France’s third-biggest city Lyon will have to close its bars in coming days as its coronavirus infection rates are spiking and its hospital emergency beds are filling up quickly with COVID-19 patients, the health minister said.
Minister Olivier Veran said Lyon, Lille, Grenoble and Saint-Etienne would go on maximum coronavirus alert level from Saturday. This means they will have to close their bars for two weeks in coming days, as Paris did on Tuesday and Marseille, France’s second-biggest city, did earlier this month.
Veran said the situation in Toulouse and Montpellier was also worrying and that those cities could also be moved to maximum COVID-19 alert level from Monday. Dijon and Clermont-Ferrand would be put on higher alert from Saturday, he said.
“Unfortunately, the health situation in France continues to deteriorate,” Veran said at his weekly COVID-19 briefing.
Cities placed on maximum alert level will also have to apply stricter health protocols in restaurants.
With the school mid-term holidays starting soon, Veran added no travel restrictions were on the agenda, while urging everybody to remain very cautious during family gatherings that are traditionally a feature of this vacation.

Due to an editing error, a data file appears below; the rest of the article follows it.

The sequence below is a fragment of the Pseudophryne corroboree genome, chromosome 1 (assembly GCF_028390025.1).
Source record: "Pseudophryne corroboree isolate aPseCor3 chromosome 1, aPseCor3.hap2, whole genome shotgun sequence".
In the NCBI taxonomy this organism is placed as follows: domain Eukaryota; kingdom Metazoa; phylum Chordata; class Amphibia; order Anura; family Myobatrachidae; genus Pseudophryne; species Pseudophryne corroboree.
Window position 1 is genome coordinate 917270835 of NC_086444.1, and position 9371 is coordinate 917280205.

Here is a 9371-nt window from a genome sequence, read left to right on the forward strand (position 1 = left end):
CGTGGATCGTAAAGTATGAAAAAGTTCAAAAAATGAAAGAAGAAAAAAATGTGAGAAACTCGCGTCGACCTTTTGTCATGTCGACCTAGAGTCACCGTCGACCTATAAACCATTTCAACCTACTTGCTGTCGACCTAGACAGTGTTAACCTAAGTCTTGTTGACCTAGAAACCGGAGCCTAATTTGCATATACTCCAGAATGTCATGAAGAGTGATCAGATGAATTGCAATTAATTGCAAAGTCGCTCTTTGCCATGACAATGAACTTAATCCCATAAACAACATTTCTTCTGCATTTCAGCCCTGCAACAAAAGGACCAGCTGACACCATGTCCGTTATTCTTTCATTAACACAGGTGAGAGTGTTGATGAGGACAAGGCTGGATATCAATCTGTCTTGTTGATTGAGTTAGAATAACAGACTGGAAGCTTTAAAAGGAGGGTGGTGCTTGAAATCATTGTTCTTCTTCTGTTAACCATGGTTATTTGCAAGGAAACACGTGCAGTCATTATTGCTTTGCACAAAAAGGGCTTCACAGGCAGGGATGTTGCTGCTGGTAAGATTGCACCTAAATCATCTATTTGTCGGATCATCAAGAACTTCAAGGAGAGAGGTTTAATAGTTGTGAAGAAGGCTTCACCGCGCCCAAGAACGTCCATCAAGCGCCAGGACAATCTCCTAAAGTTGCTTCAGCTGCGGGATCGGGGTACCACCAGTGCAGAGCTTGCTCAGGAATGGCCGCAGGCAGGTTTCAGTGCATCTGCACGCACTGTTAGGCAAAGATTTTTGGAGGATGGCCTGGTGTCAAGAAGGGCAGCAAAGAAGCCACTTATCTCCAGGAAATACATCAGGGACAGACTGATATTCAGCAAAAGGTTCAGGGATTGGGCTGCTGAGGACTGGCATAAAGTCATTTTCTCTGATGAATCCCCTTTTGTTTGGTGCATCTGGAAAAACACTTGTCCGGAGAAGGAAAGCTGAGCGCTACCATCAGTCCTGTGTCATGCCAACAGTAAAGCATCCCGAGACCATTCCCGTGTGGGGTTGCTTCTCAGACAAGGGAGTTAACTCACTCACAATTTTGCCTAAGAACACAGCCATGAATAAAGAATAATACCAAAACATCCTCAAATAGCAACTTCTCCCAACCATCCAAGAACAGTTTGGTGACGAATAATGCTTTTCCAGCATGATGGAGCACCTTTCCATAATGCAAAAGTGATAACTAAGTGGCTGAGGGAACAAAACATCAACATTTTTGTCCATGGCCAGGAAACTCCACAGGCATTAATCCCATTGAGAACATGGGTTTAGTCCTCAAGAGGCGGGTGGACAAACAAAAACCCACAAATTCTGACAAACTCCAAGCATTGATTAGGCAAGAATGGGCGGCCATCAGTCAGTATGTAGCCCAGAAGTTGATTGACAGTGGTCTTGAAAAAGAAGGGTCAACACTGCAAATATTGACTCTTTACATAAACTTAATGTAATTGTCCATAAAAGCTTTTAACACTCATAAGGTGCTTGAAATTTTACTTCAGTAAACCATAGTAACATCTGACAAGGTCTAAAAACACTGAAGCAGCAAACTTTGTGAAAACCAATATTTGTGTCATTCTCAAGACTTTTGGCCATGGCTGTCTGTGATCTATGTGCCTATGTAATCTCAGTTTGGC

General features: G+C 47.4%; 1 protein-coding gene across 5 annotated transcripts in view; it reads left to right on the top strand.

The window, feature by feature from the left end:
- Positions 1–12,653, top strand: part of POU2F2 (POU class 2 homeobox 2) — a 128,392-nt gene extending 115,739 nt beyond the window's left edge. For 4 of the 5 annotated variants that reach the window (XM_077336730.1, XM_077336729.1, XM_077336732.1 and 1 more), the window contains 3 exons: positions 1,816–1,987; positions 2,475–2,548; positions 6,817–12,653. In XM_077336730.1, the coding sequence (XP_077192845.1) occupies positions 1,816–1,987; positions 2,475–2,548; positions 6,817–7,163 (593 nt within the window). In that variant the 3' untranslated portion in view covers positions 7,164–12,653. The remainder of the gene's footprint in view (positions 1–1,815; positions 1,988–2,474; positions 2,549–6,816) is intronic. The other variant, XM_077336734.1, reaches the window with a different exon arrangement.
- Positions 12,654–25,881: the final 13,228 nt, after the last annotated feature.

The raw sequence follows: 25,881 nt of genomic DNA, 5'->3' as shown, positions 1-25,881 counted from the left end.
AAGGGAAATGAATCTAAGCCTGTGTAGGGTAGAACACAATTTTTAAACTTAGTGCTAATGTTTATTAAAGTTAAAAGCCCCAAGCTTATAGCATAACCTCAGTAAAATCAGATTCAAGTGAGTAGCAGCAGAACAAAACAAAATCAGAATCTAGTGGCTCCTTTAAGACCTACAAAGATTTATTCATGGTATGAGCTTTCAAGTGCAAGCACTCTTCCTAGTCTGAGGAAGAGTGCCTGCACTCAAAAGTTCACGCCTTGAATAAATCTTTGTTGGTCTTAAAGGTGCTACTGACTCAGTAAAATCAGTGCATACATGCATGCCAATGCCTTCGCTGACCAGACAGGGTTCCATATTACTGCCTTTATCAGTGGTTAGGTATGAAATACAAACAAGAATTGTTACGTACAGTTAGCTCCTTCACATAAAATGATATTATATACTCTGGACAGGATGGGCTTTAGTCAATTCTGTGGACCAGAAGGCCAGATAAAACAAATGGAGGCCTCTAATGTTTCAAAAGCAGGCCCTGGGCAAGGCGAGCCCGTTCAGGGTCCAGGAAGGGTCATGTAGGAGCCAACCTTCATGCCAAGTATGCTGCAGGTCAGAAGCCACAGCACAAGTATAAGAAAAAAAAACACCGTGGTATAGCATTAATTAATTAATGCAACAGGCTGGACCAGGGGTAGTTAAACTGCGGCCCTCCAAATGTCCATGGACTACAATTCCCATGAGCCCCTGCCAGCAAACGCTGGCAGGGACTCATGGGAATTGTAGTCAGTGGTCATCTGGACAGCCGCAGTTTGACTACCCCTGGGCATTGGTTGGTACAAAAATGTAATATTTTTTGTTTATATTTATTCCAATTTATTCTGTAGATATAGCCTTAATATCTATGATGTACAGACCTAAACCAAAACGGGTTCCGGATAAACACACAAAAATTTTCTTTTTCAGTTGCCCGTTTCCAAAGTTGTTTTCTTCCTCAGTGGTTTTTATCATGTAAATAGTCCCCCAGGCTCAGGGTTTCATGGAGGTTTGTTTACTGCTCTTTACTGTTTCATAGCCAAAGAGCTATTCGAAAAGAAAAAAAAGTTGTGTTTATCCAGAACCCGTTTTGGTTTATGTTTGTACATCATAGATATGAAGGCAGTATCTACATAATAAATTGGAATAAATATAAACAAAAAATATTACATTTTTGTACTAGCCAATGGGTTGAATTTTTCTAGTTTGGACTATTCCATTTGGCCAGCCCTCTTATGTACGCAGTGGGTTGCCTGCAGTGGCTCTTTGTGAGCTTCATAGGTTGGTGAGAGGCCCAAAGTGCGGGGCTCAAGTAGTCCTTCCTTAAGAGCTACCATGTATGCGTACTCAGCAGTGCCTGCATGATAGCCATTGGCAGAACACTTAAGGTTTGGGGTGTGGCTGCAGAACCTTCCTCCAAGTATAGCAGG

French Finance Minister Bruno Le Maire, who for once took part in the weekly COVID-19 briefing, detailed extra support measures for the economy, making new sectors eligible for the state solidarity fund.
“We’ll add florists, dry cleaners, booksellers (…) to the list. An extra 75,000 business are concerned (on top of the 150,000 already receiving some aid)”, Le Maire said.
The health ministry on Thursday reported more than 18,000 new confirmed cases for the second day in a row, far above the 7,500 per day level seen during lockdown in spring.
Nationwide, the number of people in intensive care rose by 11 to 1,427. While that is well below the 7,148 high set on April 8 at the height of the crisis, the number of COVID patients is more than 30% of the total in many big-city hospitals.
Hospitals in the Paris region moved into emergency mode on Thursday, cancelling staff holidays and postponing non-essential operations, as coronavirus patients made up close to half of all patients in intensive care units (ICUs).
“Given the pressure on emergency room beds…I have asked medical institutions in the region to activate their emergency plan to mobilise all resources,” Paris region health director Aurelien Rousseau said on his Twitter feed.
Two days ago, Rousseau said the number of COVID-19 patients in ICUs had already risen above 40% and called on citizens to further reduce their interactions, saying that was the only way to reduce infections and lower pressure on the hospital system.